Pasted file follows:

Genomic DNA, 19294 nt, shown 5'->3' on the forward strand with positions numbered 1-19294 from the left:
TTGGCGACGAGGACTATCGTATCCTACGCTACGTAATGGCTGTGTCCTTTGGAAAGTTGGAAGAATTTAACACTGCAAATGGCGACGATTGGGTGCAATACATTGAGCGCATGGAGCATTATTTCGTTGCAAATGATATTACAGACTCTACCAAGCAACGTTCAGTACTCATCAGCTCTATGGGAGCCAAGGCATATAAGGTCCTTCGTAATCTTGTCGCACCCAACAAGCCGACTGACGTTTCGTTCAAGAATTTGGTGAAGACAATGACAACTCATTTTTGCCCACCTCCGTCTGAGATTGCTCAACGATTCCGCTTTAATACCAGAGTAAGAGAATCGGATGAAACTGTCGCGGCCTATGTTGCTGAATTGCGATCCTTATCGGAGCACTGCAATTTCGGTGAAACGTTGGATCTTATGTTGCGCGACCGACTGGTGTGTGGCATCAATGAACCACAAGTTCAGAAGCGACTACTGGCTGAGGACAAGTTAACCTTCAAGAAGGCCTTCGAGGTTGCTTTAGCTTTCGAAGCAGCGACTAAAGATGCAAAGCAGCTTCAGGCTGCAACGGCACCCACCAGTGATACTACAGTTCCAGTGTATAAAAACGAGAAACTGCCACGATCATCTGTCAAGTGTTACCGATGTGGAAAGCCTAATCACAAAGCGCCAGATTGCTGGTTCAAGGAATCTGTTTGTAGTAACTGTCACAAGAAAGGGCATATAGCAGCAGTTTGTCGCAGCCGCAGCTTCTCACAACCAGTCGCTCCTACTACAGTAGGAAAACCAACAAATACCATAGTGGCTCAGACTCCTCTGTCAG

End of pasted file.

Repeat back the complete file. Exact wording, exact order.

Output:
Genomic DNA, 19294 nt, shown 5'->3' on the forward strand with positions numbered 1-19294 from the left:
TTGGCGACGAGGACTATCGTATCCTACGCTACGTAATGGCTGTGTCCTTTGGAAAGTTGGAAGAATTTAACACTGCAAATGGCGACGATTGGGTGCAATACATTGAGCGCATGGAGCATTATTTCGTTGCAAATGATATTACAGACTCTACCAAGCAACGTTCAGTACTCATCAGCTCTATGGGAGCCAAGGCATATAAGGTCCTTCGTAATCTTGTCGCACCCAACAAGCCGACTGACGTTTCGTTCAAGAATTTGGTGAAGACAATGACAACTCATTTTTGCCCACCTCCGTCTGAGATTGCTCAACGATTCCGCTTTAATACCAGAGTAAGAGAATCGGATGAAACTGTCGCGGCCTATGTTGCTGAATTGCGATCCTTATCGGAGCACTGCAATTTCGGTGAAACGTTGGATCTTATGTTGCGCGACCGACTGGTGTGTGGCATCAATGAACCACAAGTTCAGAAGCGACTACTGGCTGAGGACAAGTTAACCTTCAAGAAGGCCTTCGAGGTTGCTTTAGCTTTCGAAGCAGCGACTAAAGATGCAAAGCAGCTTCAGGCTGCAACGGCACCCACCAGTGATACTACAGTTCCAGTGTATAAAAACGAGAAACTGCCACGATCATCTGTCAAGTGTTACCGATGTGGAAAGCCTAATCACAAAGCGCCAGATTGCTGGTTCAAGGAATCTGTTTGTAGTAACTGTCACAAGAAAGGGCATATAGCAGCAGTTTGTCGCAGCCGCAGCTTCTCACAACCAGTCGCTCCTACTACAGTAGGAAAACCAACAAATACCATAGTGGCTCAGACTCCTCTGTCAG